Small farmers have   little access to technology, and insecure access to irrigation, making them one of the most vulnerable groups to future climate change .Farming for them is grinding physical work, largely parceled by family- threshing and bundling and separating grains by hand- with each new generation into increasingly smaller plots of land, and planted, picked, harvested, and hauled by hand.

Years of market-oriented reforms have unleashed a wave of capital and entrepreneurialism across India. But despite high-end sectors such as information technology making impressive strides and   adulatory   portrayals of India at home and abroad as an economic juggernaut, the benefits of reform have yet to extend to the hundreds of millions who toil on the land. . The government has slashed or phased out subsidies for some crops, shredding a key safety net. The result is a growing social crisis.  Fueled by crushing debt  for buying   transgenic seeds, failing crops on account of abuse of soil by fertilizers,   squeezing  of prices  by big multinationals- and government indifference   -farmers are trekking to cities where an equally cruel fate awaits them but they are saved the shame of humiliation in the eyes of their own fellow villagers. A sense of deep despair runs through the lives of farmers. They have lost all hopes –and also the will to fight .many of them are taking a permanent escape from this physical and emotional pain by ingesting deadly pesticides.

The Green Revolution was a success .But it came at a heavy price?  It relied on high-yielding seeds, irrigation, fossil fuels for fertilizers, modern methods of plant breeding and massive use of pesticides and equipment to increase agricultural productivity, but depleted the soil and consumed far too much water.  Many small farmers lost everything when they invested in seed grain and were unable to sell their harvest at a profit. States in India that were the frontrunners during the Green Revolution now suffer from soil degradation, ground water depletion and contamination and declining yields.

A decade ago, the government embraced the global marketplace began cutting farm subsidies as it liberalized the managed socialist economy. The farmers’ costs rose as the tariffs that had protected their products were lowered. Many farmers switched to new genetically engineered cotton seeds   which produced far higher yields and healthier crops with less use of pesticides.  Bt” seeds   are resistant to boll worms-   a deadly pest. The seeds can be more productive and became standard in much of Maharashtra but can be three times more expensive to maintain than traditional seeds.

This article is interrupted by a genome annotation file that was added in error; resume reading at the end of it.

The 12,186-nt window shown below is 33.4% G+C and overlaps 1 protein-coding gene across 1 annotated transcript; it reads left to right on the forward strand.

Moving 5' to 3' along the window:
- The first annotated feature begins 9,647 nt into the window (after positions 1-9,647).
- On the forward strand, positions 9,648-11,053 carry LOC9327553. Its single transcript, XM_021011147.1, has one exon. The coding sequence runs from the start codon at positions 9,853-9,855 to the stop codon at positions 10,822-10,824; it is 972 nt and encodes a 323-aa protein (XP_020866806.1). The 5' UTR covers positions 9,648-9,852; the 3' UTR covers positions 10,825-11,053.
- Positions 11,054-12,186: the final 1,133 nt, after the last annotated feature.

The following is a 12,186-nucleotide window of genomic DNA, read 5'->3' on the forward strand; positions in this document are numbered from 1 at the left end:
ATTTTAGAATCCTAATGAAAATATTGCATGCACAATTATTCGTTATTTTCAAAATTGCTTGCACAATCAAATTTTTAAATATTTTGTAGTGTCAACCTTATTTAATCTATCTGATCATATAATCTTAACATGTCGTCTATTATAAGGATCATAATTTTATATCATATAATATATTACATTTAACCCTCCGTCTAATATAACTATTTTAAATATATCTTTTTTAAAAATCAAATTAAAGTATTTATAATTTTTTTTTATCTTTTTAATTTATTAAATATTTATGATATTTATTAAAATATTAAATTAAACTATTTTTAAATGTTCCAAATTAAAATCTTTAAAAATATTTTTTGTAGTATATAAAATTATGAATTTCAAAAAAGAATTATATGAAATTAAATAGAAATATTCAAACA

Moreover, they have one flaw for the small farmer: New seeds must be purchased each year, at a high price. Counting seeds and fertilizer, the cost of starting each year’s crop has jumped from zero to hundreds of dollars. The small farms, combined with the intensive, soil-exhausting farming techniques that promise great rewards at enormous risk, have made farming an ill-fated pursuit for small families. The new farming methods have reduced their annual yields, in many cases, to one-tenth the level they saw a decade ago.

M S Swaminathan, who pioneered the Green Revolutions .and other nutrition experts are calling for a dramatic shift in our approach to agriculture. They argue that instead of industrial-scale, high-tech agriculture, farming should become closer to nature — and involve intelligent plant breeding and a return to old varieties.

“Formerly, the farmers were depending on 200 to 300 crops for food and health security,” says Swaminathan,” “but gradually we have come to the stage of four or five important crops, wheat, corn, rice and soy bean.” “The Green Revolution,” says the scientist, “did not eliminate hunger and malnutrition.”He now speaks of an “evergreen revolution”, which combines the best of both environmentally sound and high-tech agricultural practices.

Vandana Shiva, a prominent opponent of modern agricultural engineering is calling for a return to diversity in fields. “Most of our traditional crops are full of nutrients,” she explains. Farmers, who have made the switch to modern corporatized agriculture, she explains, give up their traditional seed and are then forced to buy the commercial varieties, which often come with license fees, in perpetuity.

She recommends field crop-rotation, and the fostering of vegetable and fruit gardens and small family farms primarily geared toward nutrition instead of maximized profit.  Crop rotation techniques ensure that no single family (botanical family) has predominance in the rotation; hence pests do not build up, since pests are family specific also.

Economic reforms and the opening of Indian agriculture to the global market over the past two decades have made small farmers vulnerable to unusual changes and fluctuations. The small farmers have now to compete with the larger ones who are well endowed with capital, irrigation and supplementary businesses to buffer them against any adverse shocks.  As fallout the farmers are facing what has been called a “scissors crisis”, which is driven by the rising cost of inputs without a commensurate increase in output price.